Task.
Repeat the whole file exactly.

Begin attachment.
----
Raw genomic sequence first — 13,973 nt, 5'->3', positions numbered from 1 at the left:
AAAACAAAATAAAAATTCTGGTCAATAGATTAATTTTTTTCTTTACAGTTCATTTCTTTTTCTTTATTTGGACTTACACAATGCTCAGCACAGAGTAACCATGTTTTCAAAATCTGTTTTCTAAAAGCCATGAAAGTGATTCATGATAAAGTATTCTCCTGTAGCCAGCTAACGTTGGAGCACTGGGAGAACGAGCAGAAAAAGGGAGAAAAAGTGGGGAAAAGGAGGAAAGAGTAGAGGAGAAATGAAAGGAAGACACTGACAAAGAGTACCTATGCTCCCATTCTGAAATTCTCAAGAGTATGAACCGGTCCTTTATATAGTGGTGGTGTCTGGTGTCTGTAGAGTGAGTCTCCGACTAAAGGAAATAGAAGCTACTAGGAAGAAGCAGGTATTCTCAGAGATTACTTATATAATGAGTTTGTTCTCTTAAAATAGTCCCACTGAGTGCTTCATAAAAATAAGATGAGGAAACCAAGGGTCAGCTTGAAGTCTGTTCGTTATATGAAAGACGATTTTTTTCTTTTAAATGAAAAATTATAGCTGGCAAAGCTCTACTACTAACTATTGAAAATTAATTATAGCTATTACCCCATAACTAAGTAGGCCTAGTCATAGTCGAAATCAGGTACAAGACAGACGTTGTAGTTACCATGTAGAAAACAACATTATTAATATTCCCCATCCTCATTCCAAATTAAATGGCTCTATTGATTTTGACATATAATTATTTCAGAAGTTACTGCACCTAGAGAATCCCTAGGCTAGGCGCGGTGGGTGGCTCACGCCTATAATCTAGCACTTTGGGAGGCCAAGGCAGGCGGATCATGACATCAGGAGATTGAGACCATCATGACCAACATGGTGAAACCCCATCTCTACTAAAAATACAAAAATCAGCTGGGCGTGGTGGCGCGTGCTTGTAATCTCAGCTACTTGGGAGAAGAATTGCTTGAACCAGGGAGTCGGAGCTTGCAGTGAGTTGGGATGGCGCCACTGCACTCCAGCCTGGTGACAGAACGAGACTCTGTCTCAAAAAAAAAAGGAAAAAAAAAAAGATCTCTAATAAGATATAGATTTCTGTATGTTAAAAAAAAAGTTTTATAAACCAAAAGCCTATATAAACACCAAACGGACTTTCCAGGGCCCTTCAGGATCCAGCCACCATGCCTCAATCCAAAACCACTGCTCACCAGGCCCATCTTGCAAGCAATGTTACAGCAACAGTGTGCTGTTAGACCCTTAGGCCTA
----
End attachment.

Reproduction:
Raw genomic sequence first — 13,973 nt, 5'->3', positions numbered from 1 at the left:
AAAACAAAATAAAAATTCTGGTCAATAGATTAATTTTTTTCTTTACAGTTCATTTCTTTTTCTTTATTTGGACTTACACAATGCTCAGCACAGAGTAACCATGTTTTCAAAATCTGTTTTCTAAAAGCCATGAAAGTGATTCATGATAAAGTATTCTCCTGTAGCCAGCTAACGTTGGAGCACTGGGAGAACGAGCAGAAAAAGGGAGAAAAAGTGGGGAAAAGGAGGAAAGAGTAGAGGAGAAATGAAAGGAAGACACTGACAAAGAGTACCTATGCTCCCATTCTGAAATTCTCAAGAGTATGAACCGGTCCTTTATATAGTGGTGGTGTCTGGTGTCTGTAGAGTGAGTCTCCGACTAAAGGAAATAGAAGCTACTAGGAAGAAGCAGGTATTCTCAGAGATTACTTATATAATGAGTTTGTTCTCTTAAAATAGTCCCACTGAGTGCTTCATAAAAATAAGATGAGGAAACCAAGGGTCAGCTTGAAGTCTGTTCGTTATATGAAAGACGATTTTTTTCTTTTAAATGAAAAATTATAGCTGGCAAAGCTCTACTACTAACTATTGAAAATTAATTATAGCTATTACCCCATAACTAAGTAGGCCTAGTCATAGTCGAAATCAGGTACAAGACAGACGTTGTAGTTACCATGTAGAAAACAACATTATTAATATTCCCCATCCTCATTCCAAATTAAATGGCTCTATTGATTTTGACATATAATTATTTCAGAAGTTACTGCACCTAGAGAATCCCTAGGCTAGGCGCGGTGGGTGGCTCACGCCTATAATCTAGCACTTTGGGAGGCCAAGGCAGGCGGATCATGACATCAGGAGATTGAGACCATCATGACCAACATGGTGAAACCCCATCTCTACTAAAAATACAAAAATCAGCTGGGCGTGGTGGCGCGTGCTTGTAATCTCAGCTACTTGGGAGAAGAATTGCTTGAACCAGGGAGTCGGAGCTTGCAGTGAGTTGGGATGGCGCCACTGCACTCCAGCCTGGTGACAGAACGAGACTCTGTCTCAAAAAAAAAAGGAAAAAAAAAAAGATCTCTAATAAGATATAGATTTCTGTATGTTAAAAAAAAAGTTTTATAAACCAAAAGCCTATATAAACACCAAACGGACTTTCCAGGGCCCTTCAGGATCCAGCCACCATGCCTCAATCCAAAACCACTGCTCACCAGGCCCATCTTGCAAGCAATGTTACAGCAACAGTGTGCTGTTAGACCCTTAGGCCTA